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Helping strangers in a foreign land 

There is nothing more important for the Secretary General than to visit ports and see the work at the front line. Sometimes you become a witness yourself to some of the dramas experienced by our teams - chaplains, staff and volunteers. This has happened to me on a number of occasions. Ben Bailey, our Project Manager, had that experience this week while taking forward our Global Review work in Great Yarmouth
helping strangers 2015
A 21 year old from the Belgian navy called Jason was brought into the port with abdominal pain. He spoke no English. Peter Paine, together with Ben, was able to respond immediately. Overnight accommodation, clothing, money and help with repatriation were all provided. As Ben said: “It reminded me of just how important the Mission can be to strangers in a foreign land"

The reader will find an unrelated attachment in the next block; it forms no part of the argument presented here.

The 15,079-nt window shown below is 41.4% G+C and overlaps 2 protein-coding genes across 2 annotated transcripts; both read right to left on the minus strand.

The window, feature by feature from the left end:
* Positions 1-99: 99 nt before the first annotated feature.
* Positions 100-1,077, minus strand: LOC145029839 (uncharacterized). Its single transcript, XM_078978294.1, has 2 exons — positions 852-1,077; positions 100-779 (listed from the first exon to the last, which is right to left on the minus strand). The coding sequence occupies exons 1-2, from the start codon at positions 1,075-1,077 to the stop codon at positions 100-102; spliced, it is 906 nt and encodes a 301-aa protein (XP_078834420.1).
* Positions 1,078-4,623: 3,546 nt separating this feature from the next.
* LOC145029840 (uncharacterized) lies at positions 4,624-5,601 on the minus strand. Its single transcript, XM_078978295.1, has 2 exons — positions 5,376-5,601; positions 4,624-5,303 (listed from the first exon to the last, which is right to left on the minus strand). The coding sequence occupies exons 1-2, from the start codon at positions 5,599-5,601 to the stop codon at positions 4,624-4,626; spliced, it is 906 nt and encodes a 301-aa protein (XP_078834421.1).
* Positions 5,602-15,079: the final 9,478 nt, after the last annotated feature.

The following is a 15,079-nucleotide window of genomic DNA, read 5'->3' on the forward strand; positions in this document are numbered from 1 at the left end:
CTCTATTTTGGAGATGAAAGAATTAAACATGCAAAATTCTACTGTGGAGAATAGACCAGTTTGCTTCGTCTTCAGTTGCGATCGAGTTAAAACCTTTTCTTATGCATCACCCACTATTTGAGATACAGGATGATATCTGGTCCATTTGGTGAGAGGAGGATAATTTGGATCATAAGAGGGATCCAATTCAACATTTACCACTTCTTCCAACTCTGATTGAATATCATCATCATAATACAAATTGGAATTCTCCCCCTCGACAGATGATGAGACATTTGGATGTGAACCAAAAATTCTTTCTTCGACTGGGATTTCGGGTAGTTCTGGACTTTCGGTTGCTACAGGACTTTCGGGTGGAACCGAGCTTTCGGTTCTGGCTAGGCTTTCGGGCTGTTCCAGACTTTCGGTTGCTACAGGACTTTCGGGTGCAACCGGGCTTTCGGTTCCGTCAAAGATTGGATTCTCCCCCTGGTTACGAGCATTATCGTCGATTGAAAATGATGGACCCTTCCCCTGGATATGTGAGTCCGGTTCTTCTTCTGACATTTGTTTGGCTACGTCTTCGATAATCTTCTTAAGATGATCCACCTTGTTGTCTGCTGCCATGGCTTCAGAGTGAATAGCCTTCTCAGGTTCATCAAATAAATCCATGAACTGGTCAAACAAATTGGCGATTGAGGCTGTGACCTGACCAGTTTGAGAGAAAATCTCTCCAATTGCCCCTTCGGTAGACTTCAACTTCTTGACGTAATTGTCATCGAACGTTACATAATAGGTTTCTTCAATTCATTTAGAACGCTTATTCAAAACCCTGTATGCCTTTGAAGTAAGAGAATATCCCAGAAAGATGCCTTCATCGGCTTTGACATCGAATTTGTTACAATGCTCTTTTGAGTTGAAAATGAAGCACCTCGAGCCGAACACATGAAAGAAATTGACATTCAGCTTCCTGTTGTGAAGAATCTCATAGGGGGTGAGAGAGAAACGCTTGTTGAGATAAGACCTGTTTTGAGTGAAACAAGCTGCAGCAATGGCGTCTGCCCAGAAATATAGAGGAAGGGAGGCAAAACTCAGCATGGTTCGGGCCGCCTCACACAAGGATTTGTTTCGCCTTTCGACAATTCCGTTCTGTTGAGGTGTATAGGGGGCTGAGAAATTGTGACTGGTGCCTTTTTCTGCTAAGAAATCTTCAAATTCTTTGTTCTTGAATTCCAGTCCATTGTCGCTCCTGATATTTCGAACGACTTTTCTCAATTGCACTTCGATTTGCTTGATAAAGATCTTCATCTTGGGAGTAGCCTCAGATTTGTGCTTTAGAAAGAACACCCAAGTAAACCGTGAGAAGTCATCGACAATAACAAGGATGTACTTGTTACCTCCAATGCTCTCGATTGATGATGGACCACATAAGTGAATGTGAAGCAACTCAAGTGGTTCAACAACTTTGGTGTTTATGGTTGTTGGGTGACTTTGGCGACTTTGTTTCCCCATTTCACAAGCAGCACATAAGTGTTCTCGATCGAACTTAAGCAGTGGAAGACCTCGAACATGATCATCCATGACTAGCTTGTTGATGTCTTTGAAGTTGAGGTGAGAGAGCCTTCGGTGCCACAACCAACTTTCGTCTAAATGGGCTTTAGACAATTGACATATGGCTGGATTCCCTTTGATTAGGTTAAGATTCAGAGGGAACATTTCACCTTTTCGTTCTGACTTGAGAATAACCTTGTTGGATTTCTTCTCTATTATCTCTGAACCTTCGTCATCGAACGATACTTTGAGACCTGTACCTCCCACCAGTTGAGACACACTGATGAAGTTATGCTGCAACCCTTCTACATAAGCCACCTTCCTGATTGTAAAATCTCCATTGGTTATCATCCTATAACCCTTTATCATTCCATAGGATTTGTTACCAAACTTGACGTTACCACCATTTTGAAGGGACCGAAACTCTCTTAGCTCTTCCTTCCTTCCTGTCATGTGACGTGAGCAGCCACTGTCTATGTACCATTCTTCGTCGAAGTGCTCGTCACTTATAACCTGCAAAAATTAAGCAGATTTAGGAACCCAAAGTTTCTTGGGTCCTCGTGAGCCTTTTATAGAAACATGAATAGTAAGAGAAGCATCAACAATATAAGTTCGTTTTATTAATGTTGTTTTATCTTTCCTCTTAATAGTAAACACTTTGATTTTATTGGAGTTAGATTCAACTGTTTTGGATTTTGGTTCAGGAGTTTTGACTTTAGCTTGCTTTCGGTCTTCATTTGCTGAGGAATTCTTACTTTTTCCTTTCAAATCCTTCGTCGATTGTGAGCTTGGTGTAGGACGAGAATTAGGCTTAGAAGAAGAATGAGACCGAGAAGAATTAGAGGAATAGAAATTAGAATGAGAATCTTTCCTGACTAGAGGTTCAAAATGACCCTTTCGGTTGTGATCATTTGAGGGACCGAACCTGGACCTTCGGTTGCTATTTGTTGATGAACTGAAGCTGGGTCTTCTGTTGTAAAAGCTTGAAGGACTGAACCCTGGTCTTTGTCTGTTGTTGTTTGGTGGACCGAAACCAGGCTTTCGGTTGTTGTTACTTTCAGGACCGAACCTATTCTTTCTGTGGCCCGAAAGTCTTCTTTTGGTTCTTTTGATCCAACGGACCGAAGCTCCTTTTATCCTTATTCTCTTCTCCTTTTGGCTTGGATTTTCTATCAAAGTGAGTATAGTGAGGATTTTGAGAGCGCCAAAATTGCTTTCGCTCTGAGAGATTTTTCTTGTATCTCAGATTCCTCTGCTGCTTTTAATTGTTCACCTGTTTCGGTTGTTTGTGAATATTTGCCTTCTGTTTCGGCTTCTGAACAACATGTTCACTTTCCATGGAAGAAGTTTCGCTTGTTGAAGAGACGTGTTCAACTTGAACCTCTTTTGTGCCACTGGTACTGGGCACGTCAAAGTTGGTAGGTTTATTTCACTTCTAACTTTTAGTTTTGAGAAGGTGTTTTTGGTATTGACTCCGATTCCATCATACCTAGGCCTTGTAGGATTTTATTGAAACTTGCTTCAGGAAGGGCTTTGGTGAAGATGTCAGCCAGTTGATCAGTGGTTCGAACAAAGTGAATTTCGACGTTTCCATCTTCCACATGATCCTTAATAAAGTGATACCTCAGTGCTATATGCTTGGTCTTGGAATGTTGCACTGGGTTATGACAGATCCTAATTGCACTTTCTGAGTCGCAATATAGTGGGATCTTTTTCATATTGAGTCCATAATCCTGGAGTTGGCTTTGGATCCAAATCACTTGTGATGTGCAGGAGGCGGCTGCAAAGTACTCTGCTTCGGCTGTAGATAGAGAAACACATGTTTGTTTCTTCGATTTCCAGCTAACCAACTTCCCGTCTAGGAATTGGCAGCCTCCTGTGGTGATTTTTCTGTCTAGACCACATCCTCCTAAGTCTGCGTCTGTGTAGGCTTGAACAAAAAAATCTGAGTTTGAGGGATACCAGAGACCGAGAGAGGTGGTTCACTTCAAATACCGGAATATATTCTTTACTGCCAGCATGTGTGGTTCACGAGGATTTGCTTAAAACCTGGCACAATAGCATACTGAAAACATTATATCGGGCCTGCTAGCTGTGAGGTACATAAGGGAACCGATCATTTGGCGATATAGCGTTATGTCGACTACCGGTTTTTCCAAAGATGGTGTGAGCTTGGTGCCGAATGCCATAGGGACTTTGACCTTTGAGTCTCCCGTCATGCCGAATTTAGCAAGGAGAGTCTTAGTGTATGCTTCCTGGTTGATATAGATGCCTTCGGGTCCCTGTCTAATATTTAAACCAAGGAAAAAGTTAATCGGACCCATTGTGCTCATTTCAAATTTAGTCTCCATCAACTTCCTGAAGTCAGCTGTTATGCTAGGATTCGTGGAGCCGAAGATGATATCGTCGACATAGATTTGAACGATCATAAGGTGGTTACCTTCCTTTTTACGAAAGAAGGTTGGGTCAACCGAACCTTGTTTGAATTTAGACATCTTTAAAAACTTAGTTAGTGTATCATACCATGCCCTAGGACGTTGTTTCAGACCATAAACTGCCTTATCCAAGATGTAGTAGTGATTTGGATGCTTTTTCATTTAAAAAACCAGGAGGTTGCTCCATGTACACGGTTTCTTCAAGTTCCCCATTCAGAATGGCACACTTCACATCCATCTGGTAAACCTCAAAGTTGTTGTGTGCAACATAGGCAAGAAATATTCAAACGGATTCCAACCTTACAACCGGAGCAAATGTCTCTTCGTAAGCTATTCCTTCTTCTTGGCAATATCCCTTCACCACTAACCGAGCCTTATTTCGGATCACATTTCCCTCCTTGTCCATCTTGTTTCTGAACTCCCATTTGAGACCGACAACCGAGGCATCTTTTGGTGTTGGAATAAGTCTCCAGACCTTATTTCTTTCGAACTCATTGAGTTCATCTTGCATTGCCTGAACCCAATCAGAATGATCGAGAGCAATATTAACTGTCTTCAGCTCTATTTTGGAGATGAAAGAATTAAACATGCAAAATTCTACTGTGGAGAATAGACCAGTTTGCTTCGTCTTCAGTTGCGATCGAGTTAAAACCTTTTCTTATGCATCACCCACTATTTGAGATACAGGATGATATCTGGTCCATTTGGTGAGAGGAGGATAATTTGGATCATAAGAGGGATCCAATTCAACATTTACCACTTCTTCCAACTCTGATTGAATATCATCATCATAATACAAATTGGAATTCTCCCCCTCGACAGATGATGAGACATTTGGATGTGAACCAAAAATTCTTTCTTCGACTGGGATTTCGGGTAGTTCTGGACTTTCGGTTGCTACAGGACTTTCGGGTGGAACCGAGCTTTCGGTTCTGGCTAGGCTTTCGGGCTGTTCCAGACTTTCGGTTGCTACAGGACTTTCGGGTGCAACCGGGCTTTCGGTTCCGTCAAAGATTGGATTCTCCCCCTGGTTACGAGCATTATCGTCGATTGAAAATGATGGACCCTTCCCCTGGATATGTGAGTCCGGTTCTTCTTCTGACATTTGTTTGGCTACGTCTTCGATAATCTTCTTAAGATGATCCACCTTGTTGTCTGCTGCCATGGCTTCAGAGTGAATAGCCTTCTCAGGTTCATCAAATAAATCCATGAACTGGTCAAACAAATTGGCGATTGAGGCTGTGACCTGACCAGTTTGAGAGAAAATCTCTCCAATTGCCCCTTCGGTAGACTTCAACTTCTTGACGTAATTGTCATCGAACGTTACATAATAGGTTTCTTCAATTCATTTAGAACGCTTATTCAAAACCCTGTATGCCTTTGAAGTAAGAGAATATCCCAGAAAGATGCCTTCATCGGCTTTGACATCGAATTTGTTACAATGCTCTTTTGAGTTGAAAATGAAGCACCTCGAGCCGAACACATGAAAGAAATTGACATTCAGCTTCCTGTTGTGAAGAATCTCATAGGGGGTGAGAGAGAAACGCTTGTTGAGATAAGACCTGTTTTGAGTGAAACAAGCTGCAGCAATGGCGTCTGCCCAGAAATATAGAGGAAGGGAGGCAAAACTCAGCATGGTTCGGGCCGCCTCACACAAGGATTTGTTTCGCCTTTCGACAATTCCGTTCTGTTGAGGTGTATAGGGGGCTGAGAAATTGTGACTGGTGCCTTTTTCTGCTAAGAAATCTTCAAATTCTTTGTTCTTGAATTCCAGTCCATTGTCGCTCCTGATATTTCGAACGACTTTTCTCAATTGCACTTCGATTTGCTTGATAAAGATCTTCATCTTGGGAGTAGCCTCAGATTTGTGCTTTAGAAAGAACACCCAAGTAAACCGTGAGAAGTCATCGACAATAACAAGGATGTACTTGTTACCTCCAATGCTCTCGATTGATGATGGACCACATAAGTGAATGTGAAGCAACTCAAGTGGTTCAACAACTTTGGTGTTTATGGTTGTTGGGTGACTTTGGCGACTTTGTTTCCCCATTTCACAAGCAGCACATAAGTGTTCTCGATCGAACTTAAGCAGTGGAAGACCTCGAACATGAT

Such a story is representative of so much of what we are doing in ports around the world.  In London and Singapore many exciting things are going on in our development work. Stories like these, and there are many of them, remind us of the importance of what we are doing and connect the wider public with some of the realities of life at sea – and we live by such stories!   

As ever our profound thanks goes to everybody, on the front line and in support roles, for your invaluable part in serving seafarers

Photo: Jason (left) and Peter Paine, Port and Industrial Chaplain Great Yarmouth

as published in the Mission to Seafarers Flying International News and used with permission